Hi there,

If you think Democracy Now!’s reporting is a critical line of defense against war, climate catastrophe and authoritarianism, please make your donation of $10 or more right now. Today, a generous donor will TRIPLE your donation, which means it’ll go 3x as far to support our independent journalism. Democracy Now! is funded by you, and that’s why we’re counting on your donation to keep us going strong. Please give today. Every dollar makes a difference—in fact, gets tripled! Thank you so much.
-Amy Goodman

Non-commercial news needs your support.

We rely on contributions from you, our viewers and listeners to do our work. If you visit us daily or weekly or even just once a month, now is a great time to make your monthly contribution.

Please do your part today.


Juan González: Hurricane Fiona Damage Shows Puerto Rico Still Hampered by U.S. Colonial Control

Media Options

Democracy Now! co-host Juan González says people are showing resilience in the face of Hurricane Fiona in his native Puerto Rico, where the power grid crashed across the entire island due to the storm. Many who learned from 2017’s Hurricane Maria are dipping into their personal water reserves and using power generators, he says. “Puerto Rican people … have actually been able to recognize the fact that the government, when it comes to these crises, is inept, and many people have been able to develop their own ability to survive,” says González.

Related Story

StoryOct 05, 2022Biden Promises Puerto Rico $60M for Hurricane Fiona. Will U.S. Repeat Mistakes After Hurricane Maria?
This is a rush transcript. Copy may not be in its final form.

AMY GOODMAN: Juan, I just wanted to ask you first about the crisis in Puerto Rico, where most of the island remains without power for another day, after being hit by Hurricane Fiona. In fact, the electricity went out before Fiona hit. You were born in Puerto Rico. You know, to say the least, you are closely tied. You still have family in Puerto Rico. What are you hearing?

JUAN GONZÁLEZ: Well, Amy, I’m hearing pretty much what the news accounts have said. I’ve also been in contact with my sister, who’s in Cayey in Puerto Rico. Clearly, the electricity is out once again, and water, potable water, to most of the island residents is out once again.

And unfortunately, the reality is that the Puerto Rican people, since Hurricane Maria, have actually been — been able to recognize the fact that the government, when it comes to these crises, is inept, and many people have been able to develop their own ability to survive. Increasingly, more and more Puerto Rican households, when they can afford it, have generators of their own, to have emergency supplies, and, as I was speaking with my sister yesterday and today, they’ve also been able to sometimes have their own water reserves. And my sister has a 600-gallon water tank, basically for emergencies like this.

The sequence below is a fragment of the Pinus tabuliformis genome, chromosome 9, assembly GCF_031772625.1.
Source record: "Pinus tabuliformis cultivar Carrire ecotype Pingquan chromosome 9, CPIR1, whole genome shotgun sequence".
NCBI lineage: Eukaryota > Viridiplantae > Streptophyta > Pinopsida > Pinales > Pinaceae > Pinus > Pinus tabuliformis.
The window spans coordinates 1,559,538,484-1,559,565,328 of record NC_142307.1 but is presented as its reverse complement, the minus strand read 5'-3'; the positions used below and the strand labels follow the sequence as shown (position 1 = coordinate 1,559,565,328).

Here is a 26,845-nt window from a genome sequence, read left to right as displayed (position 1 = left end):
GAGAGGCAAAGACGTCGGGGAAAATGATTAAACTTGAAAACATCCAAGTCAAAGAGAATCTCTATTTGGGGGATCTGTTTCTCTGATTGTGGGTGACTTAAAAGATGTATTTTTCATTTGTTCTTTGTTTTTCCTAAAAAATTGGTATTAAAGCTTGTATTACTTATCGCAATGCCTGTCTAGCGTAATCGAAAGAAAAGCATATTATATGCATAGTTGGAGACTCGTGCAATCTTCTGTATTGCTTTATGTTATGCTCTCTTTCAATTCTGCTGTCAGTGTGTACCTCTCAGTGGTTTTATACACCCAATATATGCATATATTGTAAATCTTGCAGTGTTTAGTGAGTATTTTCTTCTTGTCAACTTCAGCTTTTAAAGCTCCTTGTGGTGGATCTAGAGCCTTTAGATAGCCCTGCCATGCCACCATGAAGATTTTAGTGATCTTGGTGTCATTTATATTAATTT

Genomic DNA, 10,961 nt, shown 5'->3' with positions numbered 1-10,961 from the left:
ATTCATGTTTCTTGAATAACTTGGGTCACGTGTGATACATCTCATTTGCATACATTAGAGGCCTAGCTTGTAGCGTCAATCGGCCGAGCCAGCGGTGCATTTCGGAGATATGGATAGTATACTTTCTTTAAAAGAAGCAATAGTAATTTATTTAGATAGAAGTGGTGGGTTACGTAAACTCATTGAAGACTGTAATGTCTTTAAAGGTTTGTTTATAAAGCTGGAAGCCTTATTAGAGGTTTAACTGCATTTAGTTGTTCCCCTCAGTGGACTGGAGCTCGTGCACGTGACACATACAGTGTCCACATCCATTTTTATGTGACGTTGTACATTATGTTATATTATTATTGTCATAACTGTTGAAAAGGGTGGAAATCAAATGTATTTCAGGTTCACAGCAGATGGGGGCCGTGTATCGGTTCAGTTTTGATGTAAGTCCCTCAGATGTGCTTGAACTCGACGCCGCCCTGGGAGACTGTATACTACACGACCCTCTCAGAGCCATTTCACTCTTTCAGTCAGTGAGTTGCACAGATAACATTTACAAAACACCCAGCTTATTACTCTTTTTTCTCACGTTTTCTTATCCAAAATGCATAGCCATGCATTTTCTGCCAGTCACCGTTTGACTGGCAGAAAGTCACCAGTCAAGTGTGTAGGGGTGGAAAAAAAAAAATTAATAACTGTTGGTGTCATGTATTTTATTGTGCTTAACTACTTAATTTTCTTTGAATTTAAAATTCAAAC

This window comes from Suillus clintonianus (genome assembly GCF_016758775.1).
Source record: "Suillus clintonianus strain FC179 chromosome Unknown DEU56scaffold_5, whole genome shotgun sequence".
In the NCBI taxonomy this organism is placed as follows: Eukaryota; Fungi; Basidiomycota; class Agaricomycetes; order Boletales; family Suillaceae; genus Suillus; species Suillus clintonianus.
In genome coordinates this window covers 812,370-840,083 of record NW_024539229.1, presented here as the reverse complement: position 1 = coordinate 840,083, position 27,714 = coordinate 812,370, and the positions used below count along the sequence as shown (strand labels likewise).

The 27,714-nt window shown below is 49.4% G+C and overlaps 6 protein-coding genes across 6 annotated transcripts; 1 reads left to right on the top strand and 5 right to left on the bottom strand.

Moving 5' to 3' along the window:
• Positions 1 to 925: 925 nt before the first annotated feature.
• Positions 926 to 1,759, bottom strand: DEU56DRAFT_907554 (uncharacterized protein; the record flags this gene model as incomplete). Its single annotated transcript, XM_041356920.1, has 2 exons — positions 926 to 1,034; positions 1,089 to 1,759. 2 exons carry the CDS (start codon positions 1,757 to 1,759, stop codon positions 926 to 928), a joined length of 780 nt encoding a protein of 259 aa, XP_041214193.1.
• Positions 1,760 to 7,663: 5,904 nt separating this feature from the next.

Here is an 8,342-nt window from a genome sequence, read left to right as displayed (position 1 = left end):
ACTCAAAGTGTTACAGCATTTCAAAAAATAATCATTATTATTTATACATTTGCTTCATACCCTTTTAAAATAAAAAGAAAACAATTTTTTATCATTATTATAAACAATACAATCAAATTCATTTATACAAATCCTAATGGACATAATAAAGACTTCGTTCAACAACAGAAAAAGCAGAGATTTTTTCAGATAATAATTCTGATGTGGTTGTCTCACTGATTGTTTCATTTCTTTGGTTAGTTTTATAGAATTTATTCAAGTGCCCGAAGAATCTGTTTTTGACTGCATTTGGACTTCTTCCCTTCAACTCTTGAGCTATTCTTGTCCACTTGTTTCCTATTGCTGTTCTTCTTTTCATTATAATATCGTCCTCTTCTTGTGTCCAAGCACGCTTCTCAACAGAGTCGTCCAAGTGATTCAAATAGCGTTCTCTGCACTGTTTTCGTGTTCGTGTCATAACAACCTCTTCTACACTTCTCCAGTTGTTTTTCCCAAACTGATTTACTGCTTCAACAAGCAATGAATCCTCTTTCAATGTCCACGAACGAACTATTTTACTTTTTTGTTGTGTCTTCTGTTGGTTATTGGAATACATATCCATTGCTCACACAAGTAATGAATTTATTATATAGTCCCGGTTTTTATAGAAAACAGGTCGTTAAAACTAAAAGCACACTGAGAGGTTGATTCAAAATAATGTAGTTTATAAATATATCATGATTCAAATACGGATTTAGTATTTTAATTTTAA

So, unfortunately, the billions of dollars the United States spent to reconstruct the infrastructure of Puerto Rico after Hurricane Maria is not as resilient and is not as — the money is not as well spent. And so we’re once again faced with the fact that — who knows how long it will take for electricity and potable water to be accessible again to the people of Puerto Rico? And here we are six years into the financial control board, that was only supposed to be in power for five years — it’s already one year over its original time allotment by Congress — and we’re still in a situation where Puerto Rico, as a result of its colonial condition, is not ready to deal with crises of this type.

AMY GOODMAN: Well, I want to thank you, Juan. And, of course, we’ll continue to cover what’s happening in Puerto Rico. Now the storm is hitting Turks and Caicos, went through the Dominican Republic. We will cover that, Alaska, Japan, the typhoons there and this whole issue of the climate catastrophe. This week is Climate Week here in New York City, and we’ll be bringing guests throughout the week talking about this critical issue of our day.

Coming up, we’re going to look at President Biden’s announcement that the COVID pandemic is over. We’ll speak with Steven Thrasher, the author of The Viral Underclass: The Human Toll When Inequality and Disease Collide. More than 400 Americans a day are still dying of COVID. Stay with us.

The original content of this program is licensed under a Creative Commons Attribution-Noncommercial-No Derivative Works 3.0 United States License. Please attribute legal copies of this work to democracynow.org. Some of the work(s) that this program incorporates, however, may be separately licensed. For further information or additional permissions, contact us.

Next story from this daily show

Is the Pandemic Over? Public Health Advocates Decry Biden’s Claim as Thousands Still Dying from COVID

Non-commercial news needs your support

We rely on contributions from our viewers and listeners to do our work.
Please do your part today.
Make a donation